Aristotle thought that plants possess what he called a ‘vegetative soul’. Centred on growing and reproducing, this primordial, unthinking state of being was encompassed and far surpassed by the ‘rational soul’ of humans. Friedrich Nietzsche, however, believed that, in the overwhelming confusion of considering how we might live, there was much we could learn from plants – deeply rooted in the ground and yet limitlessly expressive as they are. Borrowing from some of Nietzsche’s lesser-known writings, this short video essay might just inspire you to look at a plant growing through a crack in the ‘inhospitable ground’ – and perhaps even Nietzsche himself – in a new light.

Video by The DOX Channel

Writer: Zoe Almon Job

Animator: Theo Garcia

An elderly man dedicates himself to saving lives at Japan’s ‘suicide cliffs’

‘Their cries, their wishes, their hopes… I feel a sense of duty towards them.’

With about 70 suicides per day in 2015, Japan has one of the highest suicide rates in the developed world. At Tojinbo in Fukui Prefecture – notorious for its ‘suicide cliffs’, where numerous people have ended their lives – the retired policeman Yukio Shige has taken a hands-on approach to addressing the social issue. Alongside volunteers at his Tojinbo Nonprofit Organisation Support Center, Shige patrols the cliffs for anyone who looks distraught, and invites them to his nearby café, where he offers food, an opportunity to talk over their problems and longer-term support if necessary. Over the past 12 years, Shige’s organisation has been credited with saving some 550 lives, even as more and more people have flocked to the cliffs, which have become something of a morbid tourist attraction.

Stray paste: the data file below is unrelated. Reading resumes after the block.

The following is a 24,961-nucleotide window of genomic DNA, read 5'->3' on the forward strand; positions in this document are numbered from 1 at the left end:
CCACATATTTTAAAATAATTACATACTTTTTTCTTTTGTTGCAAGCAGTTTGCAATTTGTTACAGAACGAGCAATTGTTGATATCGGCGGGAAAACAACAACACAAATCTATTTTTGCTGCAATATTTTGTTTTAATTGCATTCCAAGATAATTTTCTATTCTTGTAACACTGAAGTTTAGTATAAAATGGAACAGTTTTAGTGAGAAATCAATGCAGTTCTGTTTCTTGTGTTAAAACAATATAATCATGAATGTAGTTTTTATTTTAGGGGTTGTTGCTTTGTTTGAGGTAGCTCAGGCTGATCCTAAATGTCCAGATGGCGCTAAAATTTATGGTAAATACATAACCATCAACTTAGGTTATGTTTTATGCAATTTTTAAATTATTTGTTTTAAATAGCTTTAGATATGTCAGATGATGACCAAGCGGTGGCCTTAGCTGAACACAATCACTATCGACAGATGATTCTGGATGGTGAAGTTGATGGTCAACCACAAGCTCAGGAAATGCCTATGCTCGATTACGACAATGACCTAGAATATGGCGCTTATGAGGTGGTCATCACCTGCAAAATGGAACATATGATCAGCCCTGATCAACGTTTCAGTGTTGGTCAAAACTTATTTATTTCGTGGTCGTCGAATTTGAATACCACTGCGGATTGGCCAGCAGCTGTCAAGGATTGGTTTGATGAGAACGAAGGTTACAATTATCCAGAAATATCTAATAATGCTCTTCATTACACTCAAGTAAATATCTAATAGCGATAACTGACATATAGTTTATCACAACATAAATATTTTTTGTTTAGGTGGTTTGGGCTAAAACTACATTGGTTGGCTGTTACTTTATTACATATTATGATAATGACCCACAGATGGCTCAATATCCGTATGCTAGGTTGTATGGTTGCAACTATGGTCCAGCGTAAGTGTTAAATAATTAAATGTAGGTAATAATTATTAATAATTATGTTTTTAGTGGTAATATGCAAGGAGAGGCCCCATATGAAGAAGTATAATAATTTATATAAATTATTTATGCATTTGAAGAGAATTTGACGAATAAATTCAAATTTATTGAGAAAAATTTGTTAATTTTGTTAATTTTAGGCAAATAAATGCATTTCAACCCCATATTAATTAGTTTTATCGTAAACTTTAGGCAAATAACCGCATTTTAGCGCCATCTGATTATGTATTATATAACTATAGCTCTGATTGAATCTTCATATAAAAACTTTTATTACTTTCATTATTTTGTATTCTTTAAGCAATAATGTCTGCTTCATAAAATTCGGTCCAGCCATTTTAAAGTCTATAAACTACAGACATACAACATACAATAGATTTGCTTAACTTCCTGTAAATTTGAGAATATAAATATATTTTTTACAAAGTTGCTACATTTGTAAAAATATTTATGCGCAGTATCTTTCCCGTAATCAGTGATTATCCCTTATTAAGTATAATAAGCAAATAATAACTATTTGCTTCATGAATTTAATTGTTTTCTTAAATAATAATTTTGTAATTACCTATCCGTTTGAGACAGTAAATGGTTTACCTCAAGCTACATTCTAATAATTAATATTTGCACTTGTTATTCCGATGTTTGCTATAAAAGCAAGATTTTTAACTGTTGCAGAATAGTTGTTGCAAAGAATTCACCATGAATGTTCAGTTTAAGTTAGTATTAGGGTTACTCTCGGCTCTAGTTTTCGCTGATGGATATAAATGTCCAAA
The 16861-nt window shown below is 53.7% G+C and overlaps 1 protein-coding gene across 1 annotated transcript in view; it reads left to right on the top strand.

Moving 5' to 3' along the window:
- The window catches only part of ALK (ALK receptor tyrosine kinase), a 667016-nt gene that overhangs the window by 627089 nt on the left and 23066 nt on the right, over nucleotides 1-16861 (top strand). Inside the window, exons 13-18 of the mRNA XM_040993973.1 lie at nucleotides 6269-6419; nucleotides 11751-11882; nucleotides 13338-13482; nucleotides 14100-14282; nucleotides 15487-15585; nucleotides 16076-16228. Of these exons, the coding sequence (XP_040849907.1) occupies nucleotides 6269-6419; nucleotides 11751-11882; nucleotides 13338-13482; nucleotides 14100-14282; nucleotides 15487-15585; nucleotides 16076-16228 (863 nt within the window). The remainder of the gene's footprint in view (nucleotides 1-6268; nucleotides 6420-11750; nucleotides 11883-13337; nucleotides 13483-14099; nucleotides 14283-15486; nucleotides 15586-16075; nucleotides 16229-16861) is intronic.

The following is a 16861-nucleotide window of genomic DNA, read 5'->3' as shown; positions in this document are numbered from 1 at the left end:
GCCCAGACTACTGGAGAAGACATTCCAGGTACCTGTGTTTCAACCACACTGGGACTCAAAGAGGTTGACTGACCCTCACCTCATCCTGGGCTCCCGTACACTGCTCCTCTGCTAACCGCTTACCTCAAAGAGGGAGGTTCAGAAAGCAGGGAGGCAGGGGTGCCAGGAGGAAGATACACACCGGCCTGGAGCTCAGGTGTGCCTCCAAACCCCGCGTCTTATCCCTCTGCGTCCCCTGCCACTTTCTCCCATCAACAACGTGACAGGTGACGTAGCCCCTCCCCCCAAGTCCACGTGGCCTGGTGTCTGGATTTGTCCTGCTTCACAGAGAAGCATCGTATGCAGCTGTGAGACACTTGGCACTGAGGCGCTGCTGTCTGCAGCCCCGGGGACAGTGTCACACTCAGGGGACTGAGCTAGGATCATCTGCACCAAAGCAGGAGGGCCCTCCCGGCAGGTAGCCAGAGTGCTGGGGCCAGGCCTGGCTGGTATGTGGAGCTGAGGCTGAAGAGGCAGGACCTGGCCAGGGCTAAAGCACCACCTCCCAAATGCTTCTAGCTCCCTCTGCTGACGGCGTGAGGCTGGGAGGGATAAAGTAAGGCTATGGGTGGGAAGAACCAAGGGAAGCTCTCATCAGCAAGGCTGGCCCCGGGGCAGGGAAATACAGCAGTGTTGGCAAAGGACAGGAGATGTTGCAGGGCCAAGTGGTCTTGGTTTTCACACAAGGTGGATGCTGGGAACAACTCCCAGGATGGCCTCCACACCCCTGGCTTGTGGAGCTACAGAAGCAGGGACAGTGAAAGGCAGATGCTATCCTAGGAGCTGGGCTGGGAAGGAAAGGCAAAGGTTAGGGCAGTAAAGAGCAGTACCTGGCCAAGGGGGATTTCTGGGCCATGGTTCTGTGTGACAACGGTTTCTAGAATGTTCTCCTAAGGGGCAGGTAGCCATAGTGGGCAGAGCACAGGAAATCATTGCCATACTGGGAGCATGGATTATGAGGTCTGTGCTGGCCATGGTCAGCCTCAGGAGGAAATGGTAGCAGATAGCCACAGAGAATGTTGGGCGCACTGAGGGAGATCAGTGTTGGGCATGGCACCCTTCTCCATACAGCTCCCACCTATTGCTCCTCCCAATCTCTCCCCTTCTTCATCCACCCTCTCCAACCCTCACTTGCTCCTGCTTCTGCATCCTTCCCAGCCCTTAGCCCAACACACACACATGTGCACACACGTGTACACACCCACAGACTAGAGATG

Director: Yung Chang

Producers: Eriko Miyagawa, Bob Moore

Website: EyeSteelFilm, Field of Vision

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Fremont Street, Las Vegas, 1982. Photo by Harry Gruyaert/Magnum

Essay/
Mathematics
Mathematics for gamblers

If philosophers and mathematicians struggle with probability, can gamblers really hope to grasp their losing game?

Catalin Barboianu

Detail of Moonlight Landscape (1785) by Joseph Wright of Derby. Courtesy the Ringling Museum of Art, Florida State University

Essay/
Thinkers and theories
Coleridge the philosopher

Though far more often remembered as a poet, Coleridge’s theory of ideas was spectacular in its originality and bold reach

Peter Cheyne